OTTAWA, Oct. 27, 2015 – Canada Post’s abrupt decision to put on hold plans for ending door-to-door delivery is a bad idea, says Macdonald-Laurier Institute author Ian Lee.
On Monday, one week after Canadians elected a new Liberal government, the post office announced it was suspending the previous government’s plan to replace costly door-to-door mail delivery with community mailboxes.
But, Lee says, delivering directly to people’s homes is a luxury the mail carrier still can’t afford. Canadians are sending less mail than in past years, and without major changes it will become a big drain on government revenues.
“Once the new Liberal government studies the situation they will realize that the arithmetic of steady annual declines in postal volumes faced by the former Conservative government has not changed”, says Lee in a statement.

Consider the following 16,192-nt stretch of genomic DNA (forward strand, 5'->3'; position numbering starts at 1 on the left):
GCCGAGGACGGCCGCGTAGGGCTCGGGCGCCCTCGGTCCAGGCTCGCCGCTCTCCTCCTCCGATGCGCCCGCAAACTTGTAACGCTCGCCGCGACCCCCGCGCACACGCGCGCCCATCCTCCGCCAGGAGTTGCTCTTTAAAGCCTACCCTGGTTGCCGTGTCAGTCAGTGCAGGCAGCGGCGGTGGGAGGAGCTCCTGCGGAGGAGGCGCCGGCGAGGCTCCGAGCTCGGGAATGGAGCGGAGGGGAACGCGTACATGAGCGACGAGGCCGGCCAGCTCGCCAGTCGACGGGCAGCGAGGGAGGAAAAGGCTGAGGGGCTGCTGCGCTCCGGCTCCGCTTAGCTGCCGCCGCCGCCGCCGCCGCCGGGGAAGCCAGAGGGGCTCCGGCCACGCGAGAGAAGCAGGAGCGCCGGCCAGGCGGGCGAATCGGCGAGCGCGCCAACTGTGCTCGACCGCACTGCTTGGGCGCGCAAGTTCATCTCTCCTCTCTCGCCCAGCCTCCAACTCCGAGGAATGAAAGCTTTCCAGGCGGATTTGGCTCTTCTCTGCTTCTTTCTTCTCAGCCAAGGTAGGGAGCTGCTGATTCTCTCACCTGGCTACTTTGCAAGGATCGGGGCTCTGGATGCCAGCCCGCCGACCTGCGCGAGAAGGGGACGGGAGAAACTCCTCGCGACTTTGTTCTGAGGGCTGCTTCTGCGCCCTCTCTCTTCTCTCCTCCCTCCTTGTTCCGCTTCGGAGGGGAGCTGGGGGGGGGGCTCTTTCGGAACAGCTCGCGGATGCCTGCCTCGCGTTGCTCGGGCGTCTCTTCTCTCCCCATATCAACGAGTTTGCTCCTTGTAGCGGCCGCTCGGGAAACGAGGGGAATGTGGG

“The annual cost saving of a half-billion annually by ending home delivery for the 32 per cent of Canadians still receiving it will have to be paid”.
Lee is the author of “Is The Cheque Still In The Mail?”, a 2015 MLI paper recommending changes for making Canada Post financially viable.
He says that ending door-to-door delivery service should just be the start.
He also recommends the federal government end Canada Post’s monopoly on mail delivery and reduce the number of days on which mail is delivered from five to three.
Ian Lee teaches strategic management at Carleton University’s Sprott School of Business.
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